CenturyLink to provide network services for NIH

The Department of Health and Human Services’ National Institutes of Health awarded a more than $62 million decade-long contract Wednesday to CenturyLink, Inc. to provide colocation, network connectivity and disaster recovery services to the agency’s National Library of Medicine and Center for Information Technology.

CenturyLink, Inc., the nation’s third-largest telecommunications company, provides data, voice, cloud and other IT solutions. The company will bring in $3.2 million for the first year followed by nine year-long contract options, but the total contract value will not exceed $62.7 million, according to a release from the company. At minimum, CenturyLink will receive $19.6 million from the contracts.

Lisa Bruch, CenturyLink’s acting senior vice president and general manager, said in the release the company will help to service the agency’s thousands of communities and registered users.


“CenturyLink is proud to be selected again to provide the NIH and the National Library of Medicine with secure, reliable colocation and disaster recovery services that will help the agency continue to supply important medical information and research services,” Bruch said.

NIH’s National Library of Medicine is the world’s largest medical library, containing a collection of information and research services on healthcare and biomedicine. Located on NIH’s Bethesda campus, the library is a home for research, development and training informatics and health IT. 

Colocation, which provides security provisions, and data backup services will occur over the company’s network, which NIH will put to use. The company is also expected to provide disaster recovery services to the agency, enabling computer services to go back online and pull from a backup at the conclusion of a disaster. 

Data centers, a central part of the CenturyLink contract, will keep NIH’s information confidential and accessible from the agency. CenturyLink’s data centers have a moderate rating of compliance with the Federal Information Security Management Act and are classified as Tier III – the second-highest rating, according to the Telecommunications Industry Association.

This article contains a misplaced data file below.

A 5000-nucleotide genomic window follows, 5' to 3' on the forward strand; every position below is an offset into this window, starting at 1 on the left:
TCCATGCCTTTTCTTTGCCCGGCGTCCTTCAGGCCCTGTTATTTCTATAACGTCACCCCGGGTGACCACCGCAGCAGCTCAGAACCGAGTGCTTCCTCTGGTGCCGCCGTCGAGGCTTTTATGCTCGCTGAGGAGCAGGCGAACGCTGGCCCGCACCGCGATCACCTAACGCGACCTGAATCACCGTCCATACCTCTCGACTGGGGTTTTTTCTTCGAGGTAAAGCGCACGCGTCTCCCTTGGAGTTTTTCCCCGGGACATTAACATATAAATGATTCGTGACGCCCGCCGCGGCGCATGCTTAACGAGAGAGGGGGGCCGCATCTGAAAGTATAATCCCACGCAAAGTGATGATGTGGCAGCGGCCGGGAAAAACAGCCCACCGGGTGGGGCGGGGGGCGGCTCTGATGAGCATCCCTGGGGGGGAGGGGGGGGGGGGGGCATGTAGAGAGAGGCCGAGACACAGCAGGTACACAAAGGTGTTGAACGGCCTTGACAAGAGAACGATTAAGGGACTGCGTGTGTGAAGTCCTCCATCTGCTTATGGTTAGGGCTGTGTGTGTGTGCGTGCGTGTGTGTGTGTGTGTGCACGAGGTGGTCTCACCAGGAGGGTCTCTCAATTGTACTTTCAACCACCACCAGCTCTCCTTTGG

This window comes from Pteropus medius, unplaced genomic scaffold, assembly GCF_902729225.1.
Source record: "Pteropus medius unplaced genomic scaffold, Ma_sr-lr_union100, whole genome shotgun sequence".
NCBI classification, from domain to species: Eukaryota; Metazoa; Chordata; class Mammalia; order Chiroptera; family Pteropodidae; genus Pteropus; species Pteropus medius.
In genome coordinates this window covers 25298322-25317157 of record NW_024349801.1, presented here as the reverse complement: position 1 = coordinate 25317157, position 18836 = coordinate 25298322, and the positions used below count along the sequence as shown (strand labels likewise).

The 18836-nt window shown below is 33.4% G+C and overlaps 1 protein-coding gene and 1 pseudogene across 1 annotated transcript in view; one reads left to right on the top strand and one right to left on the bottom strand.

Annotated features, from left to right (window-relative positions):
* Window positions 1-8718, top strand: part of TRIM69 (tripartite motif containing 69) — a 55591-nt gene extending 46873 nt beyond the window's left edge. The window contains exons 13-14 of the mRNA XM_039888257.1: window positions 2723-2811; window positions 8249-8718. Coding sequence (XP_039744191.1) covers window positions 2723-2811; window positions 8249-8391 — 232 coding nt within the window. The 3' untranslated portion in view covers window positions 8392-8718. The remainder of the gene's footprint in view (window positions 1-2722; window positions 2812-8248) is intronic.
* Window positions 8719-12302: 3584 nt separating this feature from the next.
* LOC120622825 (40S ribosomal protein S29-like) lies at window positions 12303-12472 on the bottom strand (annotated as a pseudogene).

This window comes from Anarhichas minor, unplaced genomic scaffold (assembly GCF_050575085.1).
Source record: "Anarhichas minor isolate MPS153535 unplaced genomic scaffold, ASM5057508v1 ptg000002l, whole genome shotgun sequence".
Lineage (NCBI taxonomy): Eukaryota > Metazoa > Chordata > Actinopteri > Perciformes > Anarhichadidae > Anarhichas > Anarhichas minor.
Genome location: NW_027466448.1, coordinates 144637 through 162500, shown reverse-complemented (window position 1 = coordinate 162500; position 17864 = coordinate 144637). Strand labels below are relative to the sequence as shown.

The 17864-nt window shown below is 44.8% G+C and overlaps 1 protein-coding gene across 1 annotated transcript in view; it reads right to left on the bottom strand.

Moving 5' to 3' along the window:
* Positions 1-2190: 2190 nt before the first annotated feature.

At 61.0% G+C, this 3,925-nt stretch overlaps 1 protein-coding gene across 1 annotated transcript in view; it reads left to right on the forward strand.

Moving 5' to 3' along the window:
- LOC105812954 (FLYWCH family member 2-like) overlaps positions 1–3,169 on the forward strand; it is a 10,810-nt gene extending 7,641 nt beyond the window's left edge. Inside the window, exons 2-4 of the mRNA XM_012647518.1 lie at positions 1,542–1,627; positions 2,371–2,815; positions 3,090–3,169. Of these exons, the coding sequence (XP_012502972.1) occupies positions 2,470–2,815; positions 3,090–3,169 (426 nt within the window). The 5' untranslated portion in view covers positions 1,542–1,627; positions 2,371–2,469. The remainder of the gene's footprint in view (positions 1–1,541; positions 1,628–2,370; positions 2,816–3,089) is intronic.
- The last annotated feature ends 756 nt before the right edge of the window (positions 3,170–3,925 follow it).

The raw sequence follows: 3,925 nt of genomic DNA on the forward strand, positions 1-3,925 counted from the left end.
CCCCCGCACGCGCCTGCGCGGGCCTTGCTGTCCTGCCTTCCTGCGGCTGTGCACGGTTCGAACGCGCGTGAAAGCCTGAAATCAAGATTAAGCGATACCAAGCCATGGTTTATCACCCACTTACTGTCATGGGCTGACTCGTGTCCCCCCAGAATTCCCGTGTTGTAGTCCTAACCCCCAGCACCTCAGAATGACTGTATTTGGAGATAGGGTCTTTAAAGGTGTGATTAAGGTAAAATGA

All of NIH’s IT resources exist under their Center for Information Technology, which will also see some CenturyLink interaction. CIT operates the computers, data processing and technical services across the agency. 


NIH did not comment on the contract before publication. 

Jake Williams

Written by Jake Williams

Jake Williams is a Staff Reporter for FedScoop and StateScoop. At StateScoop, he covers the information technology issues and events at state and local governments across the nation. In the past, he has covered the United States Postal Service, the White House, Congress, cabinet-level departments and emerging technologies in the unmanned aircraft systems field for FedScoop. Before FedScoop, Jake was a contributing writer for Campaigns & Elections magazine. He has had work published in the Huffington Post and several regional newspapers and websites in Pennsylvania. A northeastern Pennsylvania native, Jake graduated magna cum laude from the Indiana University of Pennsylvania, or IUP, in 2014 with a bachelor's degree in journalism and a minor in political science. At IUP, Jake was the editor-in-chief of the campus newspaper, The Penn, and the president of the university chapter of the Society of Professional Journalists.

Latest Podcasts